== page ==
Based on our previous studies,19 we hypothesized that the BM stromal cells regulating HSC traffic might be mesenchymal stem cells (MSCs) which were known to express the intermediate filament protein nestin. Indeed, nestin expression allowed us to identify cells in the BM that fulfilled all the criteria of bona fide MSCs and were physically and functionally associated with HSCs and sympathetic nerve fibers.27 We have shown that sympathetic fibers inhibited the proliferation of nestin positive MSCs,27 as recently confirmed.4 Given the association of bona fide MSCs and HSCs in the BM, we devised novel culture conditions to better preserve MSC self-renewal, a stem cell property that has rarely been proven for MSCs due to the lack of proper assays. Unlike other BM stromal cells, nestin-positive cells formed clonal multipotent and self-renewing mesenchymal spheres.27 We have first reported that similar human BM mesenspheres can indeed expand human umbilical cord blood HSPCs (S Mendez-Ferrer, personal communication, 2012),28 and this was later confirmed.29
Recently, there has been increasing evidence involving the disautonomia (or malfunction of the autonomic nervous system) in abnormal hematopoiesis and also in cancer progression. The disautonomia associated to diabetes has been shown to affect also the BM, disrupt the peripheral clock and compromise the mobilization of endothelial and hematopoietic progenitors from the BM.30,31 In addition, the BM neuropathy caused by chemotherapy has been shown to compromise hematopoietic recovery4 (Figure 1).
Psychological and behavioral factors, including stress, depression and social isolation, are considered to contribute to the progression of certain types of cancer in humans. Activation of the hypothalamic-pituitary-adrenal axis plays an important role in this response. Stress-induced release of catecholamines has been shown to activate the β2-adrenergic receptor on ovarian carcinoma cells and trigger increased expression of vascular endothelial growth factor (VEGF), resulting in enhanced tumor vascularization and more aggressive growth and spread of malignant cells.32 Similarly, increased noradrenaline, adrenaline, cortisol, VEGF and cAMP in a social stress mouse model promoted the progression of pancreatic cancer xenografts, whereas reduction of cAMP by the inhibitory neurotransmitter g-aminobutiric acid (GABA) prevented tumor progression.33 Poor prognosis in some epithelial cancers also has been correlated to perineural invasion, a process by which tumor cells migrate and proliferate along the nerves. A retrospective blinded analysis of prostate adenocarcinoma specimens has correlated the density of sympathetic and parasympathetic nerve fibers with a poor clinical outcome. In addition, this provocative study has shown in mouse models that peripheral nerves, both sympathetic and parasympathetic fibers, regulate the progression and dissemination of prostate cancer, although the mechanisms that drive the growth of these nerves into the prostatic tumor and their specific effects on the tumor and stromal cells remain to be determined.34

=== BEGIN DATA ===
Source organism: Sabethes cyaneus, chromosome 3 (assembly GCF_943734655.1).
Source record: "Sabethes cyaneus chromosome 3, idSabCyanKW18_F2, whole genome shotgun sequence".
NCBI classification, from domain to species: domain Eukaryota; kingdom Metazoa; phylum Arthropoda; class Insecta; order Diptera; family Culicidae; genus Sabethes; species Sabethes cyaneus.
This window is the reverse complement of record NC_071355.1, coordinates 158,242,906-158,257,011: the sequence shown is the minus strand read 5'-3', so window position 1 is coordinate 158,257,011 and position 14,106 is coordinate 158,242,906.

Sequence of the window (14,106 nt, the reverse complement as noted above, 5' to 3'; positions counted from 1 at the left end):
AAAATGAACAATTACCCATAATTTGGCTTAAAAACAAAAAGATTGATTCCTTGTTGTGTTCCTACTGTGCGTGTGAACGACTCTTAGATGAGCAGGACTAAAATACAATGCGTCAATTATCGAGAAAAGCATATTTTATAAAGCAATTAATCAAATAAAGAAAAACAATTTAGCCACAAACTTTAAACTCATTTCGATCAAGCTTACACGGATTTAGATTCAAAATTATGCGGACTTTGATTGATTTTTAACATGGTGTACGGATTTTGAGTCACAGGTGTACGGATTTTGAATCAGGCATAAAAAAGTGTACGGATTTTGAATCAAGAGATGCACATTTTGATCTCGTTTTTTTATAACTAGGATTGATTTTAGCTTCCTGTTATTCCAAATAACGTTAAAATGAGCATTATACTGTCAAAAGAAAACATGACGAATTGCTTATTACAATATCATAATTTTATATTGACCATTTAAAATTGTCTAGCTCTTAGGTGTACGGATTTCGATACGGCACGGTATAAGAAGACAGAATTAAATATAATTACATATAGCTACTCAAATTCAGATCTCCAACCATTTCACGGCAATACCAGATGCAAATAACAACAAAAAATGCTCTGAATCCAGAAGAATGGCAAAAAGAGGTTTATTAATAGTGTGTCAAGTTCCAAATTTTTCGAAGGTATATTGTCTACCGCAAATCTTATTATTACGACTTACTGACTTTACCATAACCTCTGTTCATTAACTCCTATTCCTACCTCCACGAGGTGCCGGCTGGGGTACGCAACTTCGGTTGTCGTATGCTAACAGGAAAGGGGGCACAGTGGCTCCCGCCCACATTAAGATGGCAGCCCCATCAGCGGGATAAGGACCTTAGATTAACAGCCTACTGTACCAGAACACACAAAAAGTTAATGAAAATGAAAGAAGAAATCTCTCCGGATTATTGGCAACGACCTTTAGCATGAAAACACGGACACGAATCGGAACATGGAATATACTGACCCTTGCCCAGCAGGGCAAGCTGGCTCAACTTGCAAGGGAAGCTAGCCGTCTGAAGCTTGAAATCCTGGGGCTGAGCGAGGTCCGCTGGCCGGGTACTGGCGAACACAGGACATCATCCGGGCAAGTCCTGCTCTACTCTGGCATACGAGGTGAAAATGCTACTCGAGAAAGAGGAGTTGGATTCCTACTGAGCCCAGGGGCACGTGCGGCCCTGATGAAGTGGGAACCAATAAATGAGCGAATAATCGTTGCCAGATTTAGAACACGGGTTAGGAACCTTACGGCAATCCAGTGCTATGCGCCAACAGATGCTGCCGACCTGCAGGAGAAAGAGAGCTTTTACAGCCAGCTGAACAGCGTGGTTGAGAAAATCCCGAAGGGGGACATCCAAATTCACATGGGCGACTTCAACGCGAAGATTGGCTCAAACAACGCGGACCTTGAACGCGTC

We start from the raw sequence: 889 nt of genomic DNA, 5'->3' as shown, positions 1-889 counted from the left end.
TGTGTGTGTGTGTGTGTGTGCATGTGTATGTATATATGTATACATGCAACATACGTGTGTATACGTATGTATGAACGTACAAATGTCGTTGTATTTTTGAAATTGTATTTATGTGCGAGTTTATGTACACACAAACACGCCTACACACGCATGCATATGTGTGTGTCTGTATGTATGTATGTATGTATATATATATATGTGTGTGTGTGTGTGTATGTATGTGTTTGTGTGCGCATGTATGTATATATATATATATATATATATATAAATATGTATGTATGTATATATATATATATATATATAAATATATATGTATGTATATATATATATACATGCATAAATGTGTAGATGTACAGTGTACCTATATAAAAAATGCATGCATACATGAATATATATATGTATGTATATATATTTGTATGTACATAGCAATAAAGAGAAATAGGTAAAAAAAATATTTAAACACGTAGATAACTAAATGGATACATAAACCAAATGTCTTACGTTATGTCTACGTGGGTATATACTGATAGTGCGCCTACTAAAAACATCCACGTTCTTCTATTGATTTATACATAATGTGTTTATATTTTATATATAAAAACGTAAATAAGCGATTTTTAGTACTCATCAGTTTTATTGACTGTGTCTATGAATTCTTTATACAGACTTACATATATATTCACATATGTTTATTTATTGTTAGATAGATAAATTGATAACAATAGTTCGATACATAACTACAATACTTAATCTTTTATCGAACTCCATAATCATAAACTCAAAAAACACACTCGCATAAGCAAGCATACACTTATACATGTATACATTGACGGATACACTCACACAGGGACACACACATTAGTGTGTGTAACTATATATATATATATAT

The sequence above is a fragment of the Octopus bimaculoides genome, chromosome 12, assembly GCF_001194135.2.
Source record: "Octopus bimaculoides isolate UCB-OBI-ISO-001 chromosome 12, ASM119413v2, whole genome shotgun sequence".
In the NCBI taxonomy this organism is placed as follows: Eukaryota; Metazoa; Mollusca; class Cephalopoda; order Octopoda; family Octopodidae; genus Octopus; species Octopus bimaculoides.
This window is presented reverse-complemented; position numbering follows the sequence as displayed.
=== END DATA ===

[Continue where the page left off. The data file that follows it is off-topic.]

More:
A population-based study has shown less advanced breast cancer and reduced associated mortality in patients that had been taking β-blockers.35 This promotion of breast cancer progression by β-adrenergic signaling seems to be mostly due to increased tumor infiltration by macrophages and enhanced metastasis, rather than to changes in primary tumor growth.36 Along this line, a very elegant work has recently shown that the breast tumor stroma can skew heterogeneous cancer cells towards clones that have constitutively higher Src activity and are, therefore, hypersensitive to CXCL12 and IGF-1; the blockade of CXCL12/IGF-1 receptors did not change tumor growth but reduced their metastasis to bone. Since CXCL12 and IGF-1 are highly enriched in the BM, the breast tumor stroma would prime these cancer cells for bone metastasis37 (Figure 2). In the BM, macrophages have been shown to induce CXCL12 expression by resident MSCs38 which in turn can regulate the migration of pro-inflammatory monocytes.39 It remains unknown whether the sympathetic regulation of MSCs and/or monocytes underlies some of the observed changes in the primary tumor stroma and the metastatic BM environment. In addition, sympathetic-dependent but CXCL12-independent pathways have been shown to increase the bone metastasis of breast cancer cells; the β2-adrenergic-induced expression of receptor activator of nuclear factor κ B (RANKL), a known activator of bone degradation, has been shown to increase bone metastasis of breast cancer cells independently of CXCL12 signaling.40
In summary, emerging evidence underscores the importance of the autonomic nervous system in the regulation of hematopoiesis and cancer. Malfunction of this master regulator is gaining relevance as a contributor to impaired hematopoiesis, cancer progression and dissemination. The ground is paved for creative multisystem physiology research on pathways whose participation in human disease was previously underappreciated.
- The authors truly apologize for the omission of relevant literature only due to space constrictions.
- Dr. Raquel del Toro is a Postdoctoral Associate in the Stem Cell Niche Pathophysiology Group led by Dr. Simón Méndez-Ferrer, who is an Assistant Professor at the Department of Cardiovascular Development and Repair, Centro Nacional de Investigaciones Csrdiovasculares (CNIC, Madrid, Spain) and an Adjunct Assistant Professor at the Department of Medicine, Icahn School of Medicine at Mount Sinai (New York, USA). Their main field of interest is stem cell niche regulation.
- Financial and other disclosures provided by the author using the ICMJE (www.icmje.org) Uniform Format for Disclosure of Competing Interests are available with the full text of this paper at www.haematologica.org.